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A Judge Vacated CDC’s Eviction Moratorium, But Some Protections Remain in Maryland

After a federal judge vacated the Centers for Disease Control’s nationwide eviction moratorium Wednesday, Maryland fair housing advocates are calling for stronger state-level eviction protections — and urging tenants in the state not to panic.

U.S. District Court Judge Dabney L. Friederich ruled Wednesday that the CDC doesn’t have the authority to impose such a sweeping nationwide moratorium under the Public Health Service Act. The agency’s stay on evictions, which provided eviction protections for tenants who filled out an affidavit, had been in effect since last year.

“It is the role of the political branches, and not the courts, to assess the merits of policy measures designed to combat the spread of disease, even during a global pandemic. The question for the Court is a narrow one,” Friederich wrote. “Does the Public Health Service Act grant the CDC the legal authority to impose a nationwide eviction moratorium? It does not.”

In the wake of Friederich’s order, Matthew Losak, executive director of the Montgomery County Renters Alliance, urged Maryland tenants to remain calm. He noted that a Maryland order by Gov. Lawrence J. Hogan Jr. (R) still allows tenants to avert eviction if they can prove a substantial loss of income due to COVID-19. Hogan’s order is tied to his declaration of a state of emergency in Maryland, which was most recently renewed on April 16.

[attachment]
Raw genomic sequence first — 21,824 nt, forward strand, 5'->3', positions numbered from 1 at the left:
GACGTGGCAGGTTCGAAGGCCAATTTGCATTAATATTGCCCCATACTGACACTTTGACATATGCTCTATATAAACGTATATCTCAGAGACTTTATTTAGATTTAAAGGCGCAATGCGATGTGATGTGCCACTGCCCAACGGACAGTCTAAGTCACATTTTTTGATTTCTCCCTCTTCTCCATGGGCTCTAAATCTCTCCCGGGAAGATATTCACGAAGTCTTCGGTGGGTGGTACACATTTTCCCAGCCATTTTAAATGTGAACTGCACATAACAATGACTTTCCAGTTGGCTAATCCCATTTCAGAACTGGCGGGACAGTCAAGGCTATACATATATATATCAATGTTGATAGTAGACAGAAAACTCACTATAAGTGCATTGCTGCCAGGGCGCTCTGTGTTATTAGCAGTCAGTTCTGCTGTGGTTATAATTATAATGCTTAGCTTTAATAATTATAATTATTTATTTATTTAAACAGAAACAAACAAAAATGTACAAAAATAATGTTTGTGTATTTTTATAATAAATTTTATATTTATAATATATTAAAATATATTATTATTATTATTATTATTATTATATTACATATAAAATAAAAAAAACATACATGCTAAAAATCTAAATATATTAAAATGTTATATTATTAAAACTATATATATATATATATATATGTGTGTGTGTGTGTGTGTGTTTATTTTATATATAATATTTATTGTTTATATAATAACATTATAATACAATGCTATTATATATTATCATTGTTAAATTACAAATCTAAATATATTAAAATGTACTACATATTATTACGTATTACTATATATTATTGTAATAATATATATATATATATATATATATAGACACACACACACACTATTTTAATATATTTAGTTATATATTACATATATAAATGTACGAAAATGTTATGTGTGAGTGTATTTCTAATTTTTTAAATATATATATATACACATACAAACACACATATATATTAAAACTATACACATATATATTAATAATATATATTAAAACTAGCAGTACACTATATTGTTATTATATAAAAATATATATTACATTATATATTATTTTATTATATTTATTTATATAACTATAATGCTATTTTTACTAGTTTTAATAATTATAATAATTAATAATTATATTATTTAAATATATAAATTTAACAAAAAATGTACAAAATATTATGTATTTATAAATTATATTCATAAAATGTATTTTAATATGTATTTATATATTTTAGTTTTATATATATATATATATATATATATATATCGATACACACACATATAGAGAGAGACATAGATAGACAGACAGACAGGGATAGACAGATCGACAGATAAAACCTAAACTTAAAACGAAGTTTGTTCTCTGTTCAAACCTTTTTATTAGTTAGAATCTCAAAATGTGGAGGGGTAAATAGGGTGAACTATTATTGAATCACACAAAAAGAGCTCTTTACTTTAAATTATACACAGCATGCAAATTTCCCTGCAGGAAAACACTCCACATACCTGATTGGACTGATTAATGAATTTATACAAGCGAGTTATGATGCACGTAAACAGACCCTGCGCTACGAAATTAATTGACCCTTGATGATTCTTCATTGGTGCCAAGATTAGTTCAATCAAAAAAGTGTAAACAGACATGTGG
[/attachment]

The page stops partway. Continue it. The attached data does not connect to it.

Losak and other fair housing advocates have long contended that neither the CDC’s nor Hogan’s orders are true moratoriums, but rather allow certain tenants to present a defense in court. Losak noted that, under both the CDC and Hogan’s eviction orders, tenants could still be evicted for tenant-holding-over actions, which can be filed if a tenant remains on a property after a lease ends.

With courts working through a backlog of eviction filings, Maryland tenants will now have to rely on Hogan’s order to raise a defense, Losak said. Estimates from the Chicago-based consulting firm Stout show that between 109,000 and 204,000 renter households and Maryland could currently be at risk of eviction.

“In light of the Maryland General Assembly’s failure to enact emergency renter protections during the 2021 session, it is even more important that the Governor’s eviction order remain in place and be strengthened to eliminate THO eviction filings,” a Wednesday release from Renters United Maryland, of which Losak is a co-founder, reads.

A variety of tenant relief efforts failed to pass the General Assembly during the 2021 legislative session, leading advocates to call on Hogan to institute a 90-120 day moratorium on all evictions while local governments stand up rental relief programs using federal relief funding.

“There’s no sense of the kind of long-term planning that tenants need in order to manage the rent subsidy programs, which are not instantaneous,” Losak said. “They take weeks and months for tenants to get a subsidy.”

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